Spark ignition of flowing gases III : effect of turbulence promoter on energy required to ignite a propane-air mixture
No Description digital.library.unt.edu/ark:/67531/metadc59431/
Spark ignition of flowing gases V : application of fuel-air-ratio and initial-temperature data to ignition theory
No Description digital.library.unt.edu/ark:/67531/metadc61630/
Spark plug defects and tests
The successful operation of the spark plug depends to a large extent on the gas tightness of the plug. Part 1 of this report describes the method used for measuring the gas tightness of aviation spark plugs. Part 2 describes the methods used in testing the electrical conductivity of the insulation material when hot. Part 3 describes the testing of the cold dielectric strength of the insulation material, the resistance to mechanical shock, and the final engine test. digital.library.unt.edu/ark:/67531/metadc65702/
Spark-Source Mass Spectrometric Analysis of Common and Radiogenic Lead
Analysis that is fast and has extremely low levels of detection for more than forty elements that may be present in lead. digital.library.unt.edu/ark:/67531/metadc173338/
Spark-timing control based on correlation of maximum-economy spark timing, flame-front travel, and cylinder pressure rise
No Description digital.library.unt.edu/ark:/67531/metadc54350/
Spark-timing control based on correlation of maximum-economy spark timing, flame-front travel, and cylinder-pressure rise
An investigation was conducted on a full-scale air-cooled cylinder in order to establish an effective means of maintaining maximum-economy spark timing with varying engine operating conditions. Variable fuel-air-ratio runs were conducted in which relations were determined between the spark travel, and cylinder-pressure rise. An instrument for controlling spark timing was developed that automatically maintained maximum-economy spark timing with varying engine operating conditions. The instrument also indicated the occurrence of preignition. digital.library.unt.edu/ark:/67531/metadc60192/
The sparking voltage of spark plugs
This report has been prepared in order to collect and correlate into convenient and useful form the available data on this subject. The importance of the subject lies in the fact that it forms the common meeting ground for studies of the performance of spark generators and spark plugs on the one hand and of the internal combustion engines on the other hand. While much of the data presented was obtained from various earlier publications, numerous places were found where necessary data were lacking, and these have been provided by experiments in gasoline engines at the Bureau of Standards. digital.library.unt.edu/ark:/67531/metadc65853/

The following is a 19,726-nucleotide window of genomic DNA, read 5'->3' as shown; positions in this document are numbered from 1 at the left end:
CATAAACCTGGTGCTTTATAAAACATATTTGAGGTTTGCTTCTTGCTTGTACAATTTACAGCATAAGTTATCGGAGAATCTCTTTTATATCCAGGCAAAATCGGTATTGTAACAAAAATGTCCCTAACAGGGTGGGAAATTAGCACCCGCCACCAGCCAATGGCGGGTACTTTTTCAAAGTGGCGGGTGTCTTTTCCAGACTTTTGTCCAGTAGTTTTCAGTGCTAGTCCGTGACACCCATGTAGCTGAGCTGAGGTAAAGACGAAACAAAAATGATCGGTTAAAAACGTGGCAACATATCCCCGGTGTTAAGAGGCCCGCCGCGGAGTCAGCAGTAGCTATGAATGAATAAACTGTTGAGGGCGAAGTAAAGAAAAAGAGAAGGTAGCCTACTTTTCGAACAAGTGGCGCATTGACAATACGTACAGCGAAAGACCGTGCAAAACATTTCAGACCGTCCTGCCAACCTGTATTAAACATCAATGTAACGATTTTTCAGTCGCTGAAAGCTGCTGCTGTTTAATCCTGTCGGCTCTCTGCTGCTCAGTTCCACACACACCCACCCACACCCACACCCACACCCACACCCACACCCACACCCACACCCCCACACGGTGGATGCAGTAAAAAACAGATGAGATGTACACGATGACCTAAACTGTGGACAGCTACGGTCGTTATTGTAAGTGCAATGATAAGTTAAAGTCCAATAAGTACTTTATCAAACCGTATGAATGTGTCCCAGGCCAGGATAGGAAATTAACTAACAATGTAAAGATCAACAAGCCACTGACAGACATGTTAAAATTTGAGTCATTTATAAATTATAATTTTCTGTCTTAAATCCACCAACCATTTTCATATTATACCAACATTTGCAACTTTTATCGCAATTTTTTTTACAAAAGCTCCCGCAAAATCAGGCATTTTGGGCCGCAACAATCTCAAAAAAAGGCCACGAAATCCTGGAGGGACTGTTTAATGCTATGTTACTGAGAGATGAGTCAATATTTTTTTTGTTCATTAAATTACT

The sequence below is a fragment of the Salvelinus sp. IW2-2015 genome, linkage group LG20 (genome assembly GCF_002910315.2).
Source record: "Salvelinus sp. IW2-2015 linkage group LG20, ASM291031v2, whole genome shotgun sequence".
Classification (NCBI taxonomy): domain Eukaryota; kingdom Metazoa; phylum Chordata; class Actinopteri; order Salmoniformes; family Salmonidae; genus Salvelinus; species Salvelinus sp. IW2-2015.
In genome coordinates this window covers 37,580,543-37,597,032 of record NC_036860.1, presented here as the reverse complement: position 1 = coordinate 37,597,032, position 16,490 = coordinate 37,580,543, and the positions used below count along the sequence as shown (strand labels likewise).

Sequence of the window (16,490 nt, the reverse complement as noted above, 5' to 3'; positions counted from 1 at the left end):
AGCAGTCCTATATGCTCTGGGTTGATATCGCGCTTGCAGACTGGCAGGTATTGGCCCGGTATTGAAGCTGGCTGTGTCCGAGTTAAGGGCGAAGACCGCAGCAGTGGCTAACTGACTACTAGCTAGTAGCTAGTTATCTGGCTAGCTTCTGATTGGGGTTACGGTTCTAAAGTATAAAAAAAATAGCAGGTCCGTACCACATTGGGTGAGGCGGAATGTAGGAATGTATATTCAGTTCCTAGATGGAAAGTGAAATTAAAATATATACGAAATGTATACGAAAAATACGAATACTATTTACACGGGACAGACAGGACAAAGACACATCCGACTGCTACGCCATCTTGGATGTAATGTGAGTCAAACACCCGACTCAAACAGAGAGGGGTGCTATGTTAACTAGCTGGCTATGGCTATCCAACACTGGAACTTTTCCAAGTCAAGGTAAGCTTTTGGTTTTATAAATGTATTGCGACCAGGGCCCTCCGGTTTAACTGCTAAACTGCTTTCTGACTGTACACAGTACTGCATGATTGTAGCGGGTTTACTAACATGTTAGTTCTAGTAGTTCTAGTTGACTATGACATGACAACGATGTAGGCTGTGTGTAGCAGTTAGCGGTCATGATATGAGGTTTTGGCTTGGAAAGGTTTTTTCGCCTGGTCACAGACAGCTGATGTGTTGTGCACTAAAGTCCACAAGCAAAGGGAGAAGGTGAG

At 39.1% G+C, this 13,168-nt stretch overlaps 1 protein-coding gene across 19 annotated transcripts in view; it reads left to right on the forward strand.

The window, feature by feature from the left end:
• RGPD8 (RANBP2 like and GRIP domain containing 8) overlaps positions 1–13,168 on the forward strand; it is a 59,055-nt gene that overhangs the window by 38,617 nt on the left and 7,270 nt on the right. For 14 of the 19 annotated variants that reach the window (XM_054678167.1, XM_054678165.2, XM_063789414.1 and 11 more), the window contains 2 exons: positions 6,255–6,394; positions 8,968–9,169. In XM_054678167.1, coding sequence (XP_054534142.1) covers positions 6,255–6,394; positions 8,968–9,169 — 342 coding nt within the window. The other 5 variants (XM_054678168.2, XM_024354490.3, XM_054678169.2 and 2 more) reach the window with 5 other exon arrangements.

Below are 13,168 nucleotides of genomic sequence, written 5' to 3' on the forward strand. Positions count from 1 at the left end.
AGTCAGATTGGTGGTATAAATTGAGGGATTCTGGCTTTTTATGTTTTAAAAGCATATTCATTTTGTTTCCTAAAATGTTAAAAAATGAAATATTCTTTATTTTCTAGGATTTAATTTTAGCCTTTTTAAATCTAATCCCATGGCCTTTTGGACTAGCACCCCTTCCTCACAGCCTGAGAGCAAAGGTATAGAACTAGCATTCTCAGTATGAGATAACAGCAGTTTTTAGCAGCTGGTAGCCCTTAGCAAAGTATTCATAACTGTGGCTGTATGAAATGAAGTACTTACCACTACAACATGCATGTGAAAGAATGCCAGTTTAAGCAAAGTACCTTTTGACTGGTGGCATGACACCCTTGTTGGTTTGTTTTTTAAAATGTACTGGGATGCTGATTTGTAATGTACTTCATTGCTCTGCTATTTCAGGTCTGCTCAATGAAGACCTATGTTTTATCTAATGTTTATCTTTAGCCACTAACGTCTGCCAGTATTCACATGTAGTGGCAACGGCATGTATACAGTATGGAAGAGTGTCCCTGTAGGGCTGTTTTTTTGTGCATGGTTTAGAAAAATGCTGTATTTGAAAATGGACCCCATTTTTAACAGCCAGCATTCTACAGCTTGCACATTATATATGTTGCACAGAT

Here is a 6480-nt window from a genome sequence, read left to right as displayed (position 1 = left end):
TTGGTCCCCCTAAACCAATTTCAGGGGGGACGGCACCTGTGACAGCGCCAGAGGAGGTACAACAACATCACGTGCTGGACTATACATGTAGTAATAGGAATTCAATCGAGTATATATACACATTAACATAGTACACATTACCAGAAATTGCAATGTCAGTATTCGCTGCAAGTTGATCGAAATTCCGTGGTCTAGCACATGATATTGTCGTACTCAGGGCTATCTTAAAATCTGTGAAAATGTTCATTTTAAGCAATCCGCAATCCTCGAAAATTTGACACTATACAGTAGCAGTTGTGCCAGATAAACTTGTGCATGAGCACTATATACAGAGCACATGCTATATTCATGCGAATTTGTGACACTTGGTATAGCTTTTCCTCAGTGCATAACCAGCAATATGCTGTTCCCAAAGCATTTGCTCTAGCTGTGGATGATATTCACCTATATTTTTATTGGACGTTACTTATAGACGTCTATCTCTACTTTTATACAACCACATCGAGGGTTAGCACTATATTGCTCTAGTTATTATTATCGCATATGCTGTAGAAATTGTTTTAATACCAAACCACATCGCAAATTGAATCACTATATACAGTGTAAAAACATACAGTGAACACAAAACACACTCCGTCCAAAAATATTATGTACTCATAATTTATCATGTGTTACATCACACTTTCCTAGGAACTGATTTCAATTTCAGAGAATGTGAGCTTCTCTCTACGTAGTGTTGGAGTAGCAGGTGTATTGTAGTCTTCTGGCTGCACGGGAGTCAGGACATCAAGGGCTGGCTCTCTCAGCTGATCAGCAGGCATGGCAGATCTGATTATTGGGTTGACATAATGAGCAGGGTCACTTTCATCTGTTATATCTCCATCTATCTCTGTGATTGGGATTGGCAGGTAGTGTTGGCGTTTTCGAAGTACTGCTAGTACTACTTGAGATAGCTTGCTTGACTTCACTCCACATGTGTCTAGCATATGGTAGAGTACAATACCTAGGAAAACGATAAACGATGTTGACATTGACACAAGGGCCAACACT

Spartan "Cruiser" commercial airplane (British) : a six-seat low-wing cantilever monoplane
No Description digital.library.unt.edu/ark:/67531/metadc279559/
Spatial buckling of various types of airplane strut systems
Equations are presented for two and three dimensional strut systems along with tables of equations. digital.library.unt.edu/ark:/67531/metadc277452/
Spatial Burnout in Water Reactors with Nonuniform Startup Distributions of Uranium and Boron
Spatial burnout calculations have been made of two types of water moderated cylindrical reactor using boron as a burnable poison to increase reactor life. Specific reactors studied were a version of the Submarine Advanced Reactor (sAR) and a supercritical water reactor (SCW) . Burnout characteristics such as reactivity excursion, neutron-flux and heat-generation distributions, and uranium and boron distributions have been determined for core lives corresponding to a burnup of approximately 7 kilograms of fully enriched uranium. All reactivity calculations have been based on the actual nonuniform distribution of absorbers existing during intervals of core life. Spatial burnout of uranium and boron and spatial build-up of fission products and equilibrium xenon have been- considered. Calculations were performed on the NACA nuclear reactor simulator using two-group diff'usion theory. The following reactor burnout characteristics have been demonstrated: 1. A significantly lower excursion in reactivity during core life may be obtained by nonuniform rather than uniform startup distribution of uranium. Results for SCW with uranium distributed to provide constant radial heat generation and a core life corresponding to a uranium burnup of 7 kilograms indicated a maximum excursion in reactivity of 2.5 percent. This compared to a maximum excursion of 4.2 percent obtained for the same core life when w'anium was uniformly distributed at startup. Boron was incorporated uniformly in these cores at startup. 2. It is possible to approach constant radial heat generation during the life of a cylindrical core by means of startup nonuniform radial and axial distributions of uranium and boron. Results for SCW with nonuniform radial distribution of uranium to provide constant radial heat generation at startup and with boron for longevity indicate relatively small departures from the initially constant radial heat generation distribution during core life. Results for SAR with a sinusoidal distribution rather than uniform axial distributions of boron indicate significant improvements in axial heat generation distribution during the greater part of core life. 3. Uranium investments for cylindrical reactors with nonuniform radial uranium distributions which provide constant radial heat generation per unit core volume are somewhat higher than for reactors with uniform uranium concentration at startup. On the other hand, uranium investments for reactors with axial boron distributions which approach constant axial heat generation are somewhat smaller than for reactors with uniform boron distributions at startup. digital.library.unt.edu/ark:/67531/metadc65307/